To his surprise he did find the financial statements and the company history when he reached back Omaha. The company had been started by Barnett's grandfather in 1915 from a single store in Kansas City and by 1995 had developed into a group with 134 stores in 23 states. Sales had grown from $10 million in 1974 to $53 million in 1984 and $282 million in 1994. Barnett, then 60, loved the business but also wanted to feel free of it. In 1988, as a step in that direction, he had brought in Jeff Comment, formerly President of Wanamaker's, to help him run things. Berkshire completed the Helzberg purchase in 1995 by means of a tax-free exchange of stock, the only kind of transaction that interested Barnett. Though he was certainly under no obligation to do so, Barnett shared a meaningful part of his proceeds from the sale with a large number of his associates. Buffett was very impressed by Barnett's generosity and was assured that not only the business sold great jewelry, but it itself was a jewel.

      AJIT JAIN AND BERKSHIRE's SUPER CAT AND LARGE RISK INSURANCE BUSINESS : Ajit Jain joined Mike Goldberg's insurance team in 1986 and steadily grew the super cat re-insurance business. Ajit has always been Buffett's blue eyed boy. The main reason behind that is because he operates thru a staff of less than 30 people from Stamford, CT, but contributes to more than half of Berkshire's float ? The growth engine of the company. In 1995 his business insured.(1) The life of Mike Tyson for a sum that was large initially and that, fight-by-fight, gradually declined to zero over the next few years; (2) Lloyd's against more than 225 of its "names" dying during the year; and (3) The launch, and a year of orbit, of two Chinese satellites. The reason customers approach Berkshire for large specialty coverage is because of Berkshire's capital strength and the company's willingness to take sporadic losses in expectation of long term gains. In Buffett's words "I would rather take a bumpy 15% return than a smooth 12% return."

      CAP CITIES' MERGER WITH DISNEY: In 1995 Cap cities merged with Disney. Thus Berkshire got its chunk of Disney shares in the merger. Buffett had first bought Disney shares in 1966 for split adjusted 31cents / share. He sold it in 1967 for 48cents / share. By 1995 each share of Disney was $66 / share.

      R.C. WILEY HOME FURNISHINGS: Mrs. B's son Irv Blumkin identified this great furniture business and told Buffett about it. Bill Child the owner of the company was retiring and wanted a safe place for his prized business. On Irv's recommendation he approached Buffett with an offer to sell his business. They quickly settled on a price and the deal was done. Bill took over the business from his father-in-law in 1954 when sales were about $250,000. From thereon Bill built the company to its 1995 sales volume of $257 million, thus cornering over 50% of the furniture business in Utah.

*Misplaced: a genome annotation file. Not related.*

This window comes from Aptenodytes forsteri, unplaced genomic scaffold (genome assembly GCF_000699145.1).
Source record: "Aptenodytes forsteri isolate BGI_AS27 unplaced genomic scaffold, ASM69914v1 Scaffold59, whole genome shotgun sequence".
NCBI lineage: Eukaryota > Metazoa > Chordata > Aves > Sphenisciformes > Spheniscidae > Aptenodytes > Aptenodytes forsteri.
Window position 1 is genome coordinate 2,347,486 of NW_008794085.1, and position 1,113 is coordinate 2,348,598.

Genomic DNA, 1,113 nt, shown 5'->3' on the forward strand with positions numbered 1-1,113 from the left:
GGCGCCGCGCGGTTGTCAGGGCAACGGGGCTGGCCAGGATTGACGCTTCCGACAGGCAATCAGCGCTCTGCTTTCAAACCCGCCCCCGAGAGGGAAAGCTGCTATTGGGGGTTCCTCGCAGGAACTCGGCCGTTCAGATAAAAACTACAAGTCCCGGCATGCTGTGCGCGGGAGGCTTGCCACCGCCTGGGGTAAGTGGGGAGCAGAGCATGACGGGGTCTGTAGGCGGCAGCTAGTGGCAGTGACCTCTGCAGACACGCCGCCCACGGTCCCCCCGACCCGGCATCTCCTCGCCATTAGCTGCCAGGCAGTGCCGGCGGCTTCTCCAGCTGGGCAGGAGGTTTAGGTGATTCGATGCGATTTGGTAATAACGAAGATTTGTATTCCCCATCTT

FLIGHTSAFETY INTERNATIONAL This was introduced to Buffett by a longtime shareholder Richard Sercer, who is an aviation consultant and also was a shareholder at Flightsafety. He knew that Flightsaftey's 79 year old CEO was looking to sell the business. Thus Richard wrote to Salomon's Investment banker Bob Denham. Who further arranged a meeting between Buffett and Al on Sep-18, 1996.Deal was finalized and Berkshire bought Flightsafety for $1.5bn. Flightsafety was founded by Al Ueltschi who is considered Father of Flight training. He is enshrined in the National Aviation Hall of Fame at Dayton, OH. He started his career at Pan Am. Flighsafety's core competence are its simulators that are very capital intensive to manufacture. Each simulator can easily cost tens of millions of dollars. But Buffett was very positive about the huge moat the company had. Till 2010 the company has always dared well.

      KANSAS BANKER's SECURITY On Jan-26, 1996 Buffett was invited to a40th birthday party of his nephew's wife Jane Rogers. There Jane's dad Roy mentioned that he was in the company's directors meeting and said how Buffett had always admired it. Buffett casually mentioned to let him know when it was available for sale. On Feb-12 he got the letter from Roy that also had the company's financial statements. On Feb-13 Buffett offered $75million for the company. Before long, the deal was sealed ?so much for Buffett's investment bankers who in this case happened to be his nephew's wife.

      © 1996- The Buffett